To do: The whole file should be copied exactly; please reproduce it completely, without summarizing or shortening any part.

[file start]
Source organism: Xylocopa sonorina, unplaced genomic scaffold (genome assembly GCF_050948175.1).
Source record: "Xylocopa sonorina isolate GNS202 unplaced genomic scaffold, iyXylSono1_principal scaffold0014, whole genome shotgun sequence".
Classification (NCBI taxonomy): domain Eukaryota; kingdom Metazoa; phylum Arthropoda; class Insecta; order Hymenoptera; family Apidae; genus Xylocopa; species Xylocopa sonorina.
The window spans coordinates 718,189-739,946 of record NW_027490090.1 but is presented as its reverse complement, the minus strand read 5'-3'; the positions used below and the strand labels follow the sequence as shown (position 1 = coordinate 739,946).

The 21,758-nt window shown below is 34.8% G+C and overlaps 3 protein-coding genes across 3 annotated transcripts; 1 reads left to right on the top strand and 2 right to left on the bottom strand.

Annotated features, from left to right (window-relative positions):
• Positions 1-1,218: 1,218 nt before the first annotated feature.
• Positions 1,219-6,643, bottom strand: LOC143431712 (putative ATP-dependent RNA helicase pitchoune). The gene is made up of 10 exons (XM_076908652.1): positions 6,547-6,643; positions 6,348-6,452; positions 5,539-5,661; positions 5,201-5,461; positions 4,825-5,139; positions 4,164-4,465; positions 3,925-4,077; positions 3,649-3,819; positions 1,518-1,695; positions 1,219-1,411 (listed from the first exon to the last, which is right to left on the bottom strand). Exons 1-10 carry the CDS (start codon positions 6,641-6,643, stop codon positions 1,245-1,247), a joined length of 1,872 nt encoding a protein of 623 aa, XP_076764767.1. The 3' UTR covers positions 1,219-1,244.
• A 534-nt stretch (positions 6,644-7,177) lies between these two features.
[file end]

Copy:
Source organism: Xylocopa sonorina, unplaced genomic scaffold (genome assembly GCF_050948175.1).
Source record: "Xylocopa sonorina isolate GNS202 unplaced genomic scaffold, iyXylSono1_principal scaffold0014, whole genome shotgun sequence".
Classification (NCBI taxonomy): domain Eukaryota; kingdom Metazoa; phylum Arthropoda; class Insecta; order Hymenoptera; family Apidae; genus Xylocopa; species Xylocopa sonorina.
The window spans coordinates 718,189-739,946 of record NW_027490090.1 but is presented as its reverse complement, the minus strand read 5'-3'; the positions used below and the strand labels follow the sequence as shown (position 1 = coordinate 739,946).

The 21,758-nt window shown below is 34.8% G+C and overlaps 3 protein-coding genes across 3 annotated transcripts; 1 reads left to right on the top strand and 2 right to left on the bottom strand.

Annotated features, from left to right (window-relative positions):
• Positions 1-1,218: 1,218 nt before the first annotated feature.
• Positions 1,219-6,643, bottom strand: LOC143431712 (putative ATP-dependent RNA helicase pitchoune). The gene is made up of 10 exons (XM_076908652.1): positions 6,547-6,643; positions 6,348-6,452; positions 5,539-5,661; positions 5,201-5,461; positions 4,825-5,139; positions 4,164-4,465; positions 3,925-4,077; positions 3,649-3,819; positions 1,518-1,695; positions 1,219-1,411 (listed from the first exon to the last, which is right to left on the bottom strand). Exons 1-10 carry the CDS (start codon positions 6,641-6,643, stop codon positions 1,245-1,247), a joined length of 1,872 nt encoding a protein of 623 aa, XP_076764767.1. The 3' UTR covers positions 1,219-1,244.
• A 534-nt stretch (positions 6,644-7,177) lies between these two features.